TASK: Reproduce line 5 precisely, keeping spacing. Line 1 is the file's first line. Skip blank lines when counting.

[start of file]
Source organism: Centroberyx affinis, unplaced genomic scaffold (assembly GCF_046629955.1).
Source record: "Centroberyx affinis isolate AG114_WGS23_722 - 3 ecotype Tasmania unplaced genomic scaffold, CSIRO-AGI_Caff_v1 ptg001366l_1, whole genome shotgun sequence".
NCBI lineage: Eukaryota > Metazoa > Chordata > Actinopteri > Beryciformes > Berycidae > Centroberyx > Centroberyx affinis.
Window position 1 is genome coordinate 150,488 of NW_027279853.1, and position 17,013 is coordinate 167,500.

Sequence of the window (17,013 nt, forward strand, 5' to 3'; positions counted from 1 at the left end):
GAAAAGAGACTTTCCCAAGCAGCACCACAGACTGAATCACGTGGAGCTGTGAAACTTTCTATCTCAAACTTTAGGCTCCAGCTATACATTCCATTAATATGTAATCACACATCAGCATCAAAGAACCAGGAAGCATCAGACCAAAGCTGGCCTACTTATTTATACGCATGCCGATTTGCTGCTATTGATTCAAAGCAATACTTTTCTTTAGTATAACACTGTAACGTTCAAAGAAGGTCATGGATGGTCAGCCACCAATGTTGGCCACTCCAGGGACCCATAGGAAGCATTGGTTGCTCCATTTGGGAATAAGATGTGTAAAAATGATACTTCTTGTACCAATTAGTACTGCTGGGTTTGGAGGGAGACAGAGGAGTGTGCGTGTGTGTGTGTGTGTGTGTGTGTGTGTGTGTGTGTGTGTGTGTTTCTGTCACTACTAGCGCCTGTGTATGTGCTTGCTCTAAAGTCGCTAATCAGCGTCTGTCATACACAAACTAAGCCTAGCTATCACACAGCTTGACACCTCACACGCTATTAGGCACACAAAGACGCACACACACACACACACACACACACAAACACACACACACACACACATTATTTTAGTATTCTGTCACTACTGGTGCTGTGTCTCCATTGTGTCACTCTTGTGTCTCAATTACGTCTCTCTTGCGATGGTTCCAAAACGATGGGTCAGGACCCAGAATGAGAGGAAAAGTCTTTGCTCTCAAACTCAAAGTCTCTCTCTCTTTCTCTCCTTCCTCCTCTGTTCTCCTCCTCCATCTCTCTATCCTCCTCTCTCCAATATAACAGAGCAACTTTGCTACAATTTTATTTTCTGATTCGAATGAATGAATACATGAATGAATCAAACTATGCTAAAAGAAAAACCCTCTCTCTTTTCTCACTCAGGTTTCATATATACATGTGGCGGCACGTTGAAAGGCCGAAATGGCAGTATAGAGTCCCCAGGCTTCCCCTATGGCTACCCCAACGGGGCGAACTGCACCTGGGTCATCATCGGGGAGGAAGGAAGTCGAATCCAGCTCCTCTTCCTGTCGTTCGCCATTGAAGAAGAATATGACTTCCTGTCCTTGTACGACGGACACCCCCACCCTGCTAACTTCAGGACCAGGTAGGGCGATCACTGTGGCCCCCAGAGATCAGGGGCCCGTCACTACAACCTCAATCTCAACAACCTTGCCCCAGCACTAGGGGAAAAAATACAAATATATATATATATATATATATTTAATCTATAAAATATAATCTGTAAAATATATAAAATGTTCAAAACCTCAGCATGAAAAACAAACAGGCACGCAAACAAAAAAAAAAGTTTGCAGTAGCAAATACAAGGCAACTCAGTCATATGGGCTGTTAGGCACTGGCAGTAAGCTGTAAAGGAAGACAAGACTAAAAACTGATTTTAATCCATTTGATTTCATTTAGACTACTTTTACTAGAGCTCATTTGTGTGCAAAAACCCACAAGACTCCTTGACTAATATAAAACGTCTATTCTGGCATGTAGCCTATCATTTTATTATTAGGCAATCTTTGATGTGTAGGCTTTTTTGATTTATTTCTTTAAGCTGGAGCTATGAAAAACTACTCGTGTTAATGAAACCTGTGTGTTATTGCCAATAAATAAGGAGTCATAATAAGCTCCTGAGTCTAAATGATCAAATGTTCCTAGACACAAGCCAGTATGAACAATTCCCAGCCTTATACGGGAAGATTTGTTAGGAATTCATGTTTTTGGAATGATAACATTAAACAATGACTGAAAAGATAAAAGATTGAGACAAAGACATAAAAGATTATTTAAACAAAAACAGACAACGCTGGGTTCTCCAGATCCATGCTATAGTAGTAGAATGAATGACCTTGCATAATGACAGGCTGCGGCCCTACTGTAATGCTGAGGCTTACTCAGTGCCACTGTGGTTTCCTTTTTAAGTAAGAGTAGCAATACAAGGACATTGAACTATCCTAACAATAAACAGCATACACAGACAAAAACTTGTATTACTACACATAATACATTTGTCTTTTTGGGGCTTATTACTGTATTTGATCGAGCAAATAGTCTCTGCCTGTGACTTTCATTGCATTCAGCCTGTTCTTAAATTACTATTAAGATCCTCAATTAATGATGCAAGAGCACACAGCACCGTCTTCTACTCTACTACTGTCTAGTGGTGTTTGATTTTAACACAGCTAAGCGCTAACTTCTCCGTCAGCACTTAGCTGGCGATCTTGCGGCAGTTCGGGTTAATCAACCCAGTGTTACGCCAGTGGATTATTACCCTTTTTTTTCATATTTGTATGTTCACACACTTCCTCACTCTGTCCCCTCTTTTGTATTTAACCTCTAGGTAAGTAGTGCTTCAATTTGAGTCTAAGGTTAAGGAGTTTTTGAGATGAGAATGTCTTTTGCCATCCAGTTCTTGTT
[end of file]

Sequence of the window (17,013 nt, forward strand, 5' to 3'; positions counted from 1 at the left end):